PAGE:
Front page > Lesson Plans > Science > Biology > Visible Roots

CONTRIBUTOR: Jerry Taylor, Technology Integration Teacher, Greece (NY) School District.

As tulips bloom and the trees are finally a little greener, thoughts of planting seeds suddenly "Spring" to mind. Before you even touch a packet of seeds though, check out this clearly clever idea for keeping track of what those roots actually DO. Then be sure to visit our other planting pages:



Been thinking of some dirt and seeds planted in Dixie cups? Here's a better idea. Get a bunch of those CLEAR plastic cups. Cut some strips of black construction paper (about 4"x6"). "Line" the cups with the black paper. Stuff paper towels into the cup to hold the paper up against the sides.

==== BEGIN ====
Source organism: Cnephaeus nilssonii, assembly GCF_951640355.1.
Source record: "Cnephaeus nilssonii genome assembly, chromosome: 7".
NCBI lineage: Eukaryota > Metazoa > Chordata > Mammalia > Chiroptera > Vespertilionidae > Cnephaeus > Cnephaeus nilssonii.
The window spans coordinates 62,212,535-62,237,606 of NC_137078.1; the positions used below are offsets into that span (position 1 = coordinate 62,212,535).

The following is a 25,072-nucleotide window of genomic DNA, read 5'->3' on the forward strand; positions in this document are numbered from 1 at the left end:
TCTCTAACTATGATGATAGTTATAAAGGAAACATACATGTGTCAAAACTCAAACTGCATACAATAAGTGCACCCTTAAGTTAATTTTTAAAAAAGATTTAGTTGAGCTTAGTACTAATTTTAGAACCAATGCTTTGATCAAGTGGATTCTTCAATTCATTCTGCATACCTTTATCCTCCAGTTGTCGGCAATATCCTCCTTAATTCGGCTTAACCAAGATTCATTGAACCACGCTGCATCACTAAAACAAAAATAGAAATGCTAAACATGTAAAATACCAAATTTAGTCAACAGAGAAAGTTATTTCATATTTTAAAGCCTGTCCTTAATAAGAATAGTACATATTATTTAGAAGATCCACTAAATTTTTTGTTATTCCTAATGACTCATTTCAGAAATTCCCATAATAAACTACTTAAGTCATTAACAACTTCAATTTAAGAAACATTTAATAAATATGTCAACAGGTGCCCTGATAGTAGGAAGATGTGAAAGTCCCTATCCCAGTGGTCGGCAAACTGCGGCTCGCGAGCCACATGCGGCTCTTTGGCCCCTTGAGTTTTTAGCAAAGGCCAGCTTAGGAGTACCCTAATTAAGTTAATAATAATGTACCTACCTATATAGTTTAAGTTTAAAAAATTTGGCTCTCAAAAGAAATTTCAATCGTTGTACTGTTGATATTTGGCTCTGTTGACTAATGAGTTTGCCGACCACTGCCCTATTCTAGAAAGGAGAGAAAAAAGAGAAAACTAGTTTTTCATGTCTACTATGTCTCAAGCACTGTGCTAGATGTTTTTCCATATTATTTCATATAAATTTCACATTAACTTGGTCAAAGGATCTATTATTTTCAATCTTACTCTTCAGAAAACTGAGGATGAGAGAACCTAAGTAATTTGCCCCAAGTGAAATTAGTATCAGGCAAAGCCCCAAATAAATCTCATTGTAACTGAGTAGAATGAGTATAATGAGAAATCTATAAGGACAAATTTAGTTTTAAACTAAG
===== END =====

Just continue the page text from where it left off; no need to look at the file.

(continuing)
Now, slip 3-4 bean seeds around the cup, between the black paper and the cup. (I use plain old kidney beans. A big bag is only about 75-cents.) Water the paper towels. Keep them damp, but not flooded.

Wondering why I'm suggesting this method instead of using dirt? Because THIS way, the kids get to actually SEE the beans wrinkle (as the water softens the seed coat), sprout, grow roots, stems, leaves, etc. And it's ALL visible right through the clear cup.


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